If your work requires extensive web searching. OneNote Linked Notes can greatly simplify the process – in several ways. Take a look and transform the way you work.
Usually, we go to various web sites – potential suppliers, recruitment sites, publications and academic papers, and take notes about what we find there.
Usually, we do it in two steps – a quick tour of various sites and note down few things. Later, shortlist from the list you created and then do a deeper study of those sites.
- Find potential sites
- Repeat the following for each site
- Go to the site
- Copy paste the URL
- Type some details about it
- Sort, filter, shortlist
- Go back to the important sites
- Do detailed work
OneNote helps you in this situation in three different ways
If you copy something from a site and paste it into OneNote, it automatically pastes the URL. Very convenient.
Store a web page in OneNote
If you like a web page, use the OneNote Clipper to store it in your OneNote (OneDrive Personal notebook).
The third method – Linked Notes
In both the above methods, you have to take explicit action to get the web page or its context into OneNote. Linked Notes is even more simple and sophisticated at the same time. Let us explore it in detail.
Linked Notes – Web Pages
Please note: This requires Internet Explorer. This works only in the full desktop version of OneNote.
Open a OneNote notebook and add a new page. You can use an existing page. But right now you are learning. So better to work on a new page.
Now look at the top left corner – Quick Access Toolbar – where you normally see Save Undo and Redo buttons. In case of OneNote you get one more button there – called Dock to Desktop.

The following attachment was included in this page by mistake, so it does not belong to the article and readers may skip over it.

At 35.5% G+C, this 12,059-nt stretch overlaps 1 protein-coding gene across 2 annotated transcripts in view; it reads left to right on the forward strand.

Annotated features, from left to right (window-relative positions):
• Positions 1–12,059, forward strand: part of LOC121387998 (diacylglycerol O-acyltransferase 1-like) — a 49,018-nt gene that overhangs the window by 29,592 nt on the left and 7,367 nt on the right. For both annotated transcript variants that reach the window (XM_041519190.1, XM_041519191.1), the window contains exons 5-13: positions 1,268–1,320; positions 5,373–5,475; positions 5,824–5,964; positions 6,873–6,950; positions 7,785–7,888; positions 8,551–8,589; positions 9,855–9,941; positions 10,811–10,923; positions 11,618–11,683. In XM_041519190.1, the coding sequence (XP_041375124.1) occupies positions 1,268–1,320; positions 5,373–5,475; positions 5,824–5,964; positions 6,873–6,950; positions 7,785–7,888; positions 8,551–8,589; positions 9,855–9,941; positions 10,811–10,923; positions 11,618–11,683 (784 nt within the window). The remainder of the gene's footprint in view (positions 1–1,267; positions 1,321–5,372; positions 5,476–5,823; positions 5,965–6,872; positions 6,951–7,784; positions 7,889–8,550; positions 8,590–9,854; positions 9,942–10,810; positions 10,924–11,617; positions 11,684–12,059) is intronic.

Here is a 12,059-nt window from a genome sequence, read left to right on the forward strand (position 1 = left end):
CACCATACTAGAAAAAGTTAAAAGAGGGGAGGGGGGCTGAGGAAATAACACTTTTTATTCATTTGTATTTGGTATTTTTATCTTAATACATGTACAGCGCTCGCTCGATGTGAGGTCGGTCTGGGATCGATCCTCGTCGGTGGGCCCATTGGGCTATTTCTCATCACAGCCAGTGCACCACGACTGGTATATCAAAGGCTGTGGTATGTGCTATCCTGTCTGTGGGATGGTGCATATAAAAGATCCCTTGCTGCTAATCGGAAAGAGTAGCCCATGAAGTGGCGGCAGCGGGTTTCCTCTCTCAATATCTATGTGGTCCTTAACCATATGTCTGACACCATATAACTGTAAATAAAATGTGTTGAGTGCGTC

Now OneNote realizes that you want to take notes from some other source. Therefore, it shrinks in size – typically 1/3 rd of your screen. Remaining part of the screen is available for all other applications.
A dialog explaining to you that Linked Notes is now active will appear (for the first time). Click ok to close it (read it first). On the top left corner of the OneNote page you will see a link – indicating that linked notes mode is active.
Now open the Internet Explorer and maximize it. It will fit into the remaining 2/3 rd of the screen.
You are all set. Now browse and search as usual. When you find a page of interest, just click inside the OneNote window and type something about that page. You can just type some brief text.
If you are doing some kind of comparison, like pricing or features, I suggest that you use a table.
In either case, when you write something in OneNote, an IE icon will appear automatically. Do not worry about it.
Continue browsing to various pages and taking notes. No Copy Paste or Paste Link action is required. Just browse and take notes.
When you finish, click on that Dock to Desktop button again to stop the Linked Notes mode. This also makes OneNote occupy full screen as before. Alternatively, you can also click on the Normal View button (2013).
You can close the browser now – because you have already finished your search.
How to use the links?
While you were typing notes, OneNote was busy remembering each web page address. You will not see the web address anywhere. But if you go to the IE icon next to each page and hover the mouse there, you will see a thumbnail of the page.
Click on it and miraculously – OneNote will open that page for you.
Is that not brilliant?
Linked Notes work with Word and PowerPoint as well. We will see how that happens in the next article. Also read this article about managing linked notes.
This is only for programmers and architects. Imagine the data structure required to support this brilliant feature – just a two column table – Object ID and URL.
But see how thoughtfully it is implemented to solve a simple but significant problem users face. This is a brilliant example of user focus while creating the feature set.